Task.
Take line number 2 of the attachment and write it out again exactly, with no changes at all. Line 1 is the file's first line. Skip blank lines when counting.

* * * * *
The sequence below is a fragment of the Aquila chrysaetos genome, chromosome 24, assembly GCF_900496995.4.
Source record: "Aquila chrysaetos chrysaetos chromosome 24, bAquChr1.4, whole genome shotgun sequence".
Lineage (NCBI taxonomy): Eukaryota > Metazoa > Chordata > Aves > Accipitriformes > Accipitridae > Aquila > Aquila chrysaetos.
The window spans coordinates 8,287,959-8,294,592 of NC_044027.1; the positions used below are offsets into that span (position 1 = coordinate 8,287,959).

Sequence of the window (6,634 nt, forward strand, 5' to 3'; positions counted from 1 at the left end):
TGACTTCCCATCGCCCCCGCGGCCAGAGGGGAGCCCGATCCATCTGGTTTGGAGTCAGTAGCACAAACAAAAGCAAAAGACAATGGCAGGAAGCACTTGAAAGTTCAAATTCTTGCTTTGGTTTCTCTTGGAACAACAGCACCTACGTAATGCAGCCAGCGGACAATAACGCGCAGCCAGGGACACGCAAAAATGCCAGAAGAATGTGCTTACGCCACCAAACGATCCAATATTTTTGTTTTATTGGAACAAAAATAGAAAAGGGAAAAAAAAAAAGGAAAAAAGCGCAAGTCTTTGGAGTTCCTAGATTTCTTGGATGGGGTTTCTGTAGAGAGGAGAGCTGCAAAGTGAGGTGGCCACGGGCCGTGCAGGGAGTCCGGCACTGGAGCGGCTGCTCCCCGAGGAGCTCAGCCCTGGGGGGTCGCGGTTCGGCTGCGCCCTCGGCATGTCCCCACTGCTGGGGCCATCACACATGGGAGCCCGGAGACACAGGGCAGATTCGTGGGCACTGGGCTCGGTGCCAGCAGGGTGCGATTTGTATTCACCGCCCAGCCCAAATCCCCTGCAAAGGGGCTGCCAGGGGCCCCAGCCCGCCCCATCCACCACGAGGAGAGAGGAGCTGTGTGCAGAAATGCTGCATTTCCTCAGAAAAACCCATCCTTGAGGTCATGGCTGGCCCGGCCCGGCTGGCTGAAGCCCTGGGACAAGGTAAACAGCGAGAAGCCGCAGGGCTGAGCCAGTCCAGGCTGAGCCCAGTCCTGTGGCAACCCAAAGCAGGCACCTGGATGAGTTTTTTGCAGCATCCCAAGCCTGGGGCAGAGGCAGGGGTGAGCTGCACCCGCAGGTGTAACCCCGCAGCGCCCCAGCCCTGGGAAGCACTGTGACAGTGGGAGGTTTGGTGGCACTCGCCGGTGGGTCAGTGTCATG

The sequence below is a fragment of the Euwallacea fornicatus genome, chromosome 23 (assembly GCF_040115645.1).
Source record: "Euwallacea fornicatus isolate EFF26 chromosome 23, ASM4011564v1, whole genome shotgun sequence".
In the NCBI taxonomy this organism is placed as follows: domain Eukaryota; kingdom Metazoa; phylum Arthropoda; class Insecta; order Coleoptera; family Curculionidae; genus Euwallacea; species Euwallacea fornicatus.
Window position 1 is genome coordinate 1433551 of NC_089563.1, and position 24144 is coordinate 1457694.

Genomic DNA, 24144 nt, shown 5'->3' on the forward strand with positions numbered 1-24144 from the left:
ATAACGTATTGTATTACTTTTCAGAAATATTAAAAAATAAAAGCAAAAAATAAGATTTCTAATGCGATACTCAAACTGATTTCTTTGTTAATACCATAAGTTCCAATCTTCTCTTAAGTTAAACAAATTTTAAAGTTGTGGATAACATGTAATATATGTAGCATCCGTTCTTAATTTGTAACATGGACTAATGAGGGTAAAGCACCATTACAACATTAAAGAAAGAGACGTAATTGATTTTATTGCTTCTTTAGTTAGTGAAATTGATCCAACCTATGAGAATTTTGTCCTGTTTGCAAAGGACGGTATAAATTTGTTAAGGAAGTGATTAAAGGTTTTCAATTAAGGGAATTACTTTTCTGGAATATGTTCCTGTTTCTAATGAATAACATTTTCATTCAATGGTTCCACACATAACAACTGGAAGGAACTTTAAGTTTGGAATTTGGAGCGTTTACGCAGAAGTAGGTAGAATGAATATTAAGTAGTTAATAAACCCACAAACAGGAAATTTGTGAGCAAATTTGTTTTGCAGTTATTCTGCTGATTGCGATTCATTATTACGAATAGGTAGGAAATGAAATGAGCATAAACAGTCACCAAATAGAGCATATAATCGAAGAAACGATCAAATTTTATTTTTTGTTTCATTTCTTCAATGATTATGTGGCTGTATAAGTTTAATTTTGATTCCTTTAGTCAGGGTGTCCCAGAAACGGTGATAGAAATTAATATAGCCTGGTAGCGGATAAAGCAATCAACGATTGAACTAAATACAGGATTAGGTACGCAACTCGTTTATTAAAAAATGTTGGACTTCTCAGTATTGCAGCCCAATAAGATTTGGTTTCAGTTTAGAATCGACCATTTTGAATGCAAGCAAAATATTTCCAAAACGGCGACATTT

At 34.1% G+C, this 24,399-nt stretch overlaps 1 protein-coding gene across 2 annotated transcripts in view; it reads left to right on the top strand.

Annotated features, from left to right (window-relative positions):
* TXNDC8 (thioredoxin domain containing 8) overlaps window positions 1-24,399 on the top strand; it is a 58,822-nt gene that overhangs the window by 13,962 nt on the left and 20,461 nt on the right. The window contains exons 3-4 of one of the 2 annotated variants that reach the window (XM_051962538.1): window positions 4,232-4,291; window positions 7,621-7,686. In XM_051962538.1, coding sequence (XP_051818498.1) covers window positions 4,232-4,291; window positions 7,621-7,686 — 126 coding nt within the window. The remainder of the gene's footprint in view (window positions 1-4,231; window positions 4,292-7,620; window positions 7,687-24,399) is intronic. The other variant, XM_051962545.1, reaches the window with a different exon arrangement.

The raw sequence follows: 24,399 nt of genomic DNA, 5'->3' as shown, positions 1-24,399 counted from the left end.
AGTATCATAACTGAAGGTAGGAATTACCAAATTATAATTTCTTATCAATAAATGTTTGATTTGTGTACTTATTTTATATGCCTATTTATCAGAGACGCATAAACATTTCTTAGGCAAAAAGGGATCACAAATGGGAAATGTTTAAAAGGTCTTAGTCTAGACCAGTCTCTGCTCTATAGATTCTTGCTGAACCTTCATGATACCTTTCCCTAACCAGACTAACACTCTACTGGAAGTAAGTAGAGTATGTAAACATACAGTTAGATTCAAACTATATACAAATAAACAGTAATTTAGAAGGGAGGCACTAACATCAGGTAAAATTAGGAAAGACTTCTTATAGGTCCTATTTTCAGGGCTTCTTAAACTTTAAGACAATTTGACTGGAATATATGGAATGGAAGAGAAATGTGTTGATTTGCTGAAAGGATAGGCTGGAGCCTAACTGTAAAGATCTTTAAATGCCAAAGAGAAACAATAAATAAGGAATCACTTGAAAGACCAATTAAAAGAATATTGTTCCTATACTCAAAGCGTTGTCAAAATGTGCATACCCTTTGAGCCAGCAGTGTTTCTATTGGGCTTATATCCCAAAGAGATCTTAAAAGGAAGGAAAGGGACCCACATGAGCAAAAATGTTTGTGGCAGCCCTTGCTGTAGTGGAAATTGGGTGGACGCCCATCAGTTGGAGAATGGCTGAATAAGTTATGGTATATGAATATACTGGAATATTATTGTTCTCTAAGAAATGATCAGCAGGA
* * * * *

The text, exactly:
Source record: "Aquila chrysaetos chrysaetos chromosome 24, bAquChr1.4, whole genome shotgun sequence".